The exercises, which simulate fending off an attack from the North, are a sticking point for North Korea.

The Pentagon is planning to scale back annual military exercises in South Korea designed to simulate war on the Korean peninsula. The annual Foal Eagle exercise will be reduced “to a level that will not be harmful to diplomacy,” according to U.S. Secretary of Defense James Mattis. The joint U.S and South Korean exercise is held every year in the spring but is opposed by North Korea, which views it as two enemies practicing to invade and topple its government.

Foal Eagle is described by the Department of Defense as a “series of joint and combined ground, air, naval and special operations field exercises” meant to simulate a response to a hypothetical North Korean attack. The exercise typically lasts around two months and involves U.S. forces regularly stationed in South Korea and forces brought into the country for the duration of the exercise, particularly air and naval forces.

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The Pentagon maintains 28,500 troops across South Korea. The U.S. Army regularly rotates a heavy brigade combat team of about 5,000 troops armed with M1A2 Abrams tanks and M2A3 Bradley infantry fighting vehicles on yearlong tours in-country and maintains a permanent garrison of heavy artillery, Patriot surface-to-air missiles, and the THAAD anti-ballistic missile system. The U.S. Air Force bases three squadrons of F-16 Fighting Falcon fighters and one squadron of A-10 Warthog ground attack jets at Kunsan and Osan Air Bases.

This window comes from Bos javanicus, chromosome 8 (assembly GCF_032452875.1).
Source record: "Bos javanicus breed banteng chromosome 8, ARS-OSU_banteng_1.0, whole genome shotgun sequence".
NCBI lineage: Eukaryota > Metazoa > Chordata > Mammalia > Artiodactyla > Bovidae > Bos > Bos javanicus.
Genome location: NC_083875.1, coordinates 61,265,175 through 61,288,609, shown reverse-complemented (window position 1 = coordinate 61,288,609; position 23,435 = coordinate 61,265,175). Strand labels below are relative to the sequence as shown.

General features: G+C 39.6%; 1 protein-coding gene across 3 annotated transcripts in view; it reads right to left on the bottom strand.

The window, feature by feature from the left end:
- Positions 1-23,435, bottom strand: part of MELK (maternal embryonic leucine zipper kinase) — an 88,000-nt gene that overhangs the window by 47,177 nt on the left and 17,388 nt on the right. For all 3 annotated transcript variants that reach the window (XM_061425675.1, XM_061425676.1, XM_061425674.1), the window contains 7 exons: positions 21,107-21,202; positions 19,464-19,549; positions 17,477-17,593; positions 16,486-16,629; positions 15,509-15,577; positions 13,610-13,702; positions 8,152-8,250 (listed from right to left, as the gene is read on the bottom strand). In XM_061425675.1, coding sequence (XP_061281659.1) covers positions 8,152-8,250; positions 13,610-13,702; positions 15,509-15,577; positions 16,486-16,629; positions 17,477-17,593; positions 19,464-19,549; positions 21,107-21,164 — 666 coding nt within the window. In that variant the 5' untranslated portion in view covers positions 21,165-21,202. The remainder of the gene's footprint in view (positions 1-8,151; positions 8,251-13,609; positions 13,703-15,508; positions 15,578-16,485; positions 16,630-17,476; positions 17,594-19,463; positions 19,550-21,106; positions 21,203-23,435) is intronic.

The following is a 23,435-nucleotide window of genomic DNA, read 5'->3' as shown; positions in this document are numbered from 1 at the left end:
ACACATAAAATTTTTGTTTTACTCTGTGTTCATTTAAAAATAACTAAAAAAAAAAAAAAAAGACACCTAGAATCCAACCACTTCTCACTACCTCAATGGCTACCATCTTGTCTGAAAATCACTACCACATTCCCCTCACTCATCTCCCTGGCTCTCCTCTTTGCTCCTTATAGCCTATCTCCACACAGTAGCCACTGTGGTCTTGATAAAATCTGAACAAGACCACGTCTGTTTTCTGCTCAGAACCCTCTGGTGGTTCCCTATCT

Typically, Foal Eagle sees U.S. forces in South Korea reinforced by fighter jets and bombers from the continental United States and ships and naval aviation from the Japan-based 7th Fleet and U.S.-based naval forces. The naval flotilla includes several thousand U.S. Marines deployed on amphibious vessels capable of landing behind enemy lines. U.S. Army Special Forces from Okinawa and Washington also train to deploy to and operate from South Korea against wartime targets.

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North Korea objects to the exercises, at the minimum believing the exercises threaten its ability to invade South Korea and rehearse a regime-change invasion. Scaling back the exercises is an attempt at compromise, maintaining the skill sets to rapidly reinforce the Korean peninsula while trying not to increase tension during a time of an unprecedented warming of relations between North and South Korea. The two countries have undertaken a number of steps designed to reduce hostility, including disarming guards at the Demilitarized Zone that separates the two Koreas and demolishing a number of guard posts along the border.

Source: Military Times